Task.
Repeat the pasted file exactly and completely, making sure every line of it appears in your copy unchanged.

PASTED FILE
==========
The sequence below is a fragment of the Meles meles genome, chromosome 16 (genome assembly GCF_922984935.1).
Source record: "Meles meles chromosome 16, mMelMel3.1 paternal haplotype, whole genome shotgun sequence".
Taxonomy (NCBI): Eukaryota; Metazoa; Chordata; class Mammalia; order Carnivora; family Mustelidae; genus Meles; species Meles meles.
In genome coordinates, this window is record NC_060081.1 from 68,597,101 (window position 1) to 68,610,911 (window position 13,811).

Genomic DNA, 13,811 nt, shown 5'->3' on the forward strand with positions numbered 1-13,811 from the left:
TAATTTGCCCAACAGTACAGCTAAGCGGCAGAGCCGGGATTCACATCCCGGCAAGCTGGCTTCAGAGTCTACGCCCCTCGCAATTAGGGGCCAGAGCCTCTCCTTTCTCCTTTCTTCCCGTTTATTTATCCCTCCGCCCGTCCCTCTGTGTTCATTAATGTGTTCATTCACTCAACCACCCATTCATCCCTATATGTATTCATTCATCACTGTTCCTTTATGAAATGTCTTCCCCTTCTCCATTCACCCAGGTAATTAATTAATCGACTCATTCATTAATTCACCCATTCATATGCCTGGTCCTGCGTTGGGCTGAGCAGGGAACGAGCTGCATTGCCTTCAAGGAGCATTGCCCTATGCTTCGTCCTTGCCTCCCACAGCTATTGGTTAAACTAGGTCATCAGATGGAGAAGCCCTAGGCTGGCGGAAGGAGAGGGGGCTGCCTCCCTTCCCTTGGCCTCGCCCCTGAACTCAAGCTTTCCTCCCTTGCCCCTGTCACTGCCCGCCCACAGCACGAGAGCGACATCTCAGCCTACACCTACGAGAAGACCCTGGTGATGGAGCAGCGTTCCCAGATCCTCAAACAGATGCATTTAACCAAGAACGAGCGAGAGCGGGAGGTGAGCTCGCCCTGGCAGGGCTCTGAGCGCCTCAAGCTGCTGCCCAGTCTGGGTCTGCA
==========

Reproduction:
The sequence below is a fragment of the Meles meles genome, chromosome 16 (genome assembly GCF_922984935.1).
Source record: "Meles meles chromosome 16, mMelMel3.1 paternal haplotype, whole genome shotgun sequence".
Taxonomy (NCBI): Eukaryota; Metazoa; Chordata; class Mammalia; order Carnivora; family Mustelidae; genus Meles; species Meles meles.
In genome coordinates, this window is record NC_060081.1 from 68,597,101 (window position 1) to 68,610,911 (window position 13,811).

Genomic DNA, 13,811 nt, shown 5'->3' on the forward strand with positions numbered 1-13,811 from the left:
TAATTTGCCCAACAGTACAGCTAAGCGGCAGAGCCGGGATTCACATCCCGGCAAGCTGGCTTCAGAGTCTACGCCCCTCGCAATTAGGGGCCAGAGCCTCTCCTTTCTCCTTTCTTCCCGTTTATTTATCCCTCCGCCCGTCCCTCTGTGTTCATTAATGTGTTCATTCACTCAACCACCCATTCATCCCTATATGTATTCATTCATCACTGTTCCTTTATGAAATGTCTTCCCCTTCTCCATTCACCCAGGTAATTAATTAATCGACTCATTCATTAATTCACCCATTCATATGCCTGGTCCTGCGTTGGGCTGAGCAGGGAACGAGCTGCATTGCCTTCAAGGAGCATTGCCCTATGCTTCGTCCTTGCCTCCCACAGCTATTGGTTAAACTAGGTCATCAGATGGAGAAGCCCTAGGCTGGCGGAAGGAGAGGGGGCTGCCTCCCTTCCCTTGGCCTCGCCCCTGAACTCAAGCTTTCCTCCCTTGCCCCTGTCACTGCCCGCCCACAGCACGAGAGCGACATCTCAGCCTACACCTACGAGAAGACCCTGGTGATGGAGCAGCGTTCCCAGATCCTCAAACAGATGCATTTAACCAAGAACGAGCGAGAGCGGGAGGTGAGCTCGCCCTGGCAGGGCTCTGAGCGCCTCAAGCTGCTGCCCAGTCTGGGTCTGCA